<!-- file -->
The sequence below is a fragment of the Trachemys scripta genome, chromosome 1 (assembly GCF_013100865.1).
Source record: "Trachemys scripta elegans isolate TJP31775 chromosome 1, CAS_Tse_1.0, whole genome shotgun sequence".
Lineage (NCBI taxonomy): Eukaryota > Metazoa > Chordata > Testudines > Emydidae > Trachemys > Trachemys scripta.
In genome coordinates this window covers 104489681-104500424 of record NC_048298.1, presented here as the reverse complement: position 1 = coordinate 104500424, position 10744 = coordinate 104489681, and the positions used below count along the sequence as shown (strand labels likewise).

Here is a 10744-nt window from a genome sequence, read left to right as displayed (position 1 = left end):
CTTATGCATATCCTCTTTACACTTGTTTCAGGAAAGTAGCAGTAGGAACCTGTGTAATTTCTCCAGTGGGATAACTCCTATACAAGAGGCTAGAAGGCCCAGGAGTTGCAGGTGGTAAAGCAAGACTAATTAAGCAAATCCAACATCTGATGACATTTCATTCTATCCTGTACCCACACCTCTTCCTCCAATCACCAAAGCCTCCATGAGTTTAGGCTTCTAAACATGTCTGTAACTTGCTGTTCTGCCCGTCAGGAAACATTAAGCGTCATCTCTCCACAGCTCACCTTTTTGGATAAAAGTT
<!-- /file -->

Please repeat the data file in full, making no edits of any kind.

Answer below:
The sequence below is a fragment of the Trachemys scripta genome, chromosome 1 (assembly GCF_013100865.1).
Source record: "Trachemys scripta elegans isolate TJP31775 chromosome 1, CAS_Tse_1.0, whole genome shotgun sequence".
Lineage (NCBI taxonomy): Eukaryota > Metazoa > Chordata > Testudines > Emydidae > Trachemys > Trachemys scripta.
In genome coordinates this window covers 104489681-104500424 of record NC_048298.1, presented here as the reverse complement: position 1 = coordinate 104500424, position 10744 = coordinate 104489681, and the positions used below count along the sequence as shown (strand labels likewise).

Here is a 10744-nt window from a genome sequence, read left to right as displayed (position 1 = left end):
CTTATGCATATCCTCTTTACACTTGTTTCAGGAAAGTAGCAGTAGGAACCTGTGTAATTTCTCCAGTGGGATAACTCCTATACAAGAGGCTAGAAGGCCCAGGAGTTGCAGGTGGTAAAGCAAGACTAATTAAGCAAATCCAACATCTGATGACATTTCATTCTATCCTGTACCCACACCTCTTCCTCCAATCACCAAAGCCTCCATGAGTTTAGGCTTCTAAACATGTCTGTAACTTGCTGTTCTGCCCGTCAGGAAACATTAAGCGTCATCTCTCCACAGCTCACCTTTTTGGATAAAAGTT